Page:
Is it too late to become a dancer at 14?

Many young people dream of becoming professional dancers. However, some feel like they may have missed their chance if they haven’t seriously pursued dance training by their early teens. So is 14 too late to start down the path of becoming a dancer?

Quick Answer

No, it’s not too late to become a dancer at age 14. While many aspiring dancers do start lessons as young children, 14 is still young enough to begin training and have a successful dance career. With dedication and hard work, it’s possible to catch up to peers who have been dancing longer.

Is 14 Too Old to Start Dancing?

Fourteen is still considered young in the dance world. While many professional dancers do begin lessons between the ages of 5 and 10, starting at 14 does not preclude someone from reaching an elite level. Passion, drive, and natural ability still matter more than the age at which someone first begins dancing.

There are many examples of successful dancers who started their training at 14 or even older:

  • Misty Copeland began ballet lessons at age 13 and is now the first African American female principal dancer at American Ballet Theatre.
  • Gene Kelly did not begin dancing until age 15, yet had a hugely popular and influential dance career in Hollywood.
  • Mikhail Baryshnikov, one of the greatest ballet dancers of the 20th century, started ballet training at age 15 after beginning his dance studies in folk dance.

While these dancers had raw talent on their side, they prove that beginning dance at 14 or later does not have to hold someone back from excelling.

Benefits of Starting Dance at 14

There are some potential advantages to beginning dance training at 14 versus a younger age:

  • Physical maturity. The body is close to full adult development by the mid-teens. This physical maturity can be an asset for absorbing more rigorous dance training.
  • Mental maturity. By their mid-teens, most young people have gained discipline, focus, and determination. These traits help dancers persevere through challenging training and commit fully to mastering their art.
  • Life experience. Individuals who start dancing at 14 have more life experiences to draw on in their artistry and interpretation.
  • Passion. Those who start dancing at 14 likely have a burning internal motivation. This passion propels them to work hard and accelerate their training.

While dancers who begin earlier do have more time to hone their technique, starting later brings unique strengths.

Challenges of Beginning Dance at 14

There are some potential obstacles facing a 14-year-old new to dance training:

  • Less experience. Most 14-year-old beginners will have less dance experience than their peers who have been training for years. They have more catching up to do in terms of technique and skill.
  • Strength/flexibility. Later starters may need to spend extra time developing dance-specific strength and flexibility, especially for ballet.
  • Habits. Those new to dance will need to learn proper alignment, posture, and other foundational habits. It can be challenging to correct poor habits.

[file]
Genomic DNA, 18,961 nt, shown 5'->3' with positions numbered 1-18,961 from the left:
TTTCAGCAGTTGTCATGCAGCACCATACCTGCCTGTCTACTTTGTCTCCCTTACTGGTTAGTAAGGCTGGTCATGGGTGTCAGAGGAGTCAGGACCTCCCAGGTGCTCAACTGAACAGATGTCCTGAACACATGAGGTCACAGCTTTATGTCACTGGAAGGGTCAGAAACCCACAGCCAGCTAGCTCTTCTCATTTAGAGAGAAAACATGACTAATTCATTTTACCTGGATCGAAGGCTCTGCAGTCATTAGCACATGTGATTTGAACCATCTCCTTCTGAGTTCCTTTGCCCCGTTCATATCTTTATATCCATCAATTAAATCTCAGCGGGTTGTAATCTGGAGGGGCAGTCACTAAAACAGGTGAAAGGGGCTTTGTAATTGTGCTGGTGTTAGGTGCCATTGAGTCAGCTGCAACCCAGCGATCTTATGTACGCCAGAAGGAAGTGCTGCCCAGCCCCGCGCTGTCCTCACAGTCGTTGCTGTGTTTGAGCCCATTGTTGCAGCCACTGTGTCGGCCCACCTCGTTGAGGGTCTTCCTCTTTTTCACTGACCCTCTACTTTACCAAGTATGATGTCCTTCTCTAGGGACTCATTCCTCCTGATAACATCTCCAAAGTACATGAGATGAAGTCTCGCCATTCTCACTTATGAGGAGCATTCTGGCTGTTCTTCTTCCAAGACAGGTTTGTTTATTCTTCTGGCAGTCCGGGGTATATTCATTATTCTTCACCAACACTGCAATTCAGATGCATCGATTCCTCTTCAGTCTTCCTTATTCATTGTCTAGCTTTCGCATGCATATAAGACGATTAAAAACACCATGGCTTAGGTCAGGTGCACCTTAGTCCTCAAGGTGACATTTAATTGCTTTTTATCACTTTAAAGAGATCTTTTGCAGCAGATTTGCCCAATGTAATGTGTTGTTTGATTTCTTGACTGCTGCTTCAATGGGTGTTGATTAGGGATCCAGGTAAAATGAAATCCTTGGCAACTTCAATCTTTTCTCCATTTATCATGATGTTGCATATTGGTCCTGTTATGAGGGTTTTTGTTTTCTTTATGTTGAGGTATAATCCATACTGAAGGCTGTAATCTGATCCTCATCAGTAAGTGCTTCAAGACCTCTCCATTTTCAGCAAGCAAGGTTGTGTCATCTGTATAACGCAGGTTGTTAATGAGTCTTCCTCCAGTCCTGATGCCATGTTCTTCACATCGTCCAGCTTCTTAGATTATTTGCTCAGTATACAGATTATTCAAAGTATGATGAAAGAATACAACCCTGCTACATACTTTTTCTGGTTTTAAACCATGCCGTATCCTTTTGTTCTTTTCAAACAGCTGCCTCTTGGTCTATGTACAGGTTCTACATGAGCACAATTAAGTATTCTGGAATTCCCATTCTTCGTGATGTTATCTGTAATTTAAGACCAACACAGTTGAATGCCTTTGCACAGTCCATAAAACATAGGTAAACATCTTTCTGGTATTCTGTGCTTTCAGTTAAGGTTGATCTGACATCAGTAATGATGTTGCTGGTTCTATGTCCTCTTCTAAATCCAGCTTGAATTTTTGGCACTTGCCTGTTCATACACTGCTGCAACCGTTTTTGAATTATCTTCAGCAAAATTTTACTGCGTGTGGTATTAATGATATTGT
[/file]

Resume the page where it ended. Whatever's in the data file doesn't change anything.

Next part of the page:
• Confidence. Some new dancers may feel self-conscious next to more experienced peers and need encouragement to build confidence.

However, awareness of these obstacles can help new dancers at 14 address any weak areas through extra hard work and perseverance.

Tips for Starting Dance at 14

Here are some tips to help a 14-year-old beginner succeed in dance:

  1. Take classes multiple days per week to progress quickly.
  2. Bring a focused, attentive attitude to absorb as much as possible from each class.
  3. Ask the teacher for feedback on how to improve.
  4. Take extra conditioning classes to build necessary strength and flexibility.
  5. Watch videos and performances to expose yourself to proper technique and artistry.
  6. Set short-term goals to stay motivated as you work toward bigger aspirations.
  7. Believe in your abilities and potential.

Best Dance Styles to Start at 14

Certain dance genres may be easier starting points than others for a beginning 14-year-old dancer:


Ballet requires extensive training from a young age. However, starting pointe work around age 14 is common, so teens can still catch up in ballet. Progress may be faster with extra stretching, Pilates, and strengthening.


The versatility of jazz dance makes it a good option for beginners. Classes teach important technique while embracing freedom of expression.


This expressive style combines ballet and modern techniques. The focus on emotional execution and improvisation suits teens’ maturity.

Hip Hop

Hip hop’s popularity makes it enticing for beginners. Classes offer a fun atmosphere for learning rhythm, body isolations, and choreography.

Styles like tap may involve more difficulty catching up with intricate footwork. But potential, not age, should dictate what type of dance to pursue.

Training and Classes for New Dancers at 14

Here are some types of dance training useful for a beginning 14-year-old dancer:

Private Lessons

Private lessons allow tailored instruction to work on weak areas and quicken the learning curve. Some dance studios offer discounted packages of private lessons.

Summer Intensives

Summer dance intensives provide concentrated training, typically lasting 2-6 weeks on average. Programs are structured for pre-professional dancers.

Dance Camps

Dance camps offer technique classes within a fun social environment. Public and private camps may be specifically for teens.

Dance Teams

School, community, and professional dance teams teach choreography in a team environment. Hip hop crews and companies provide similar training.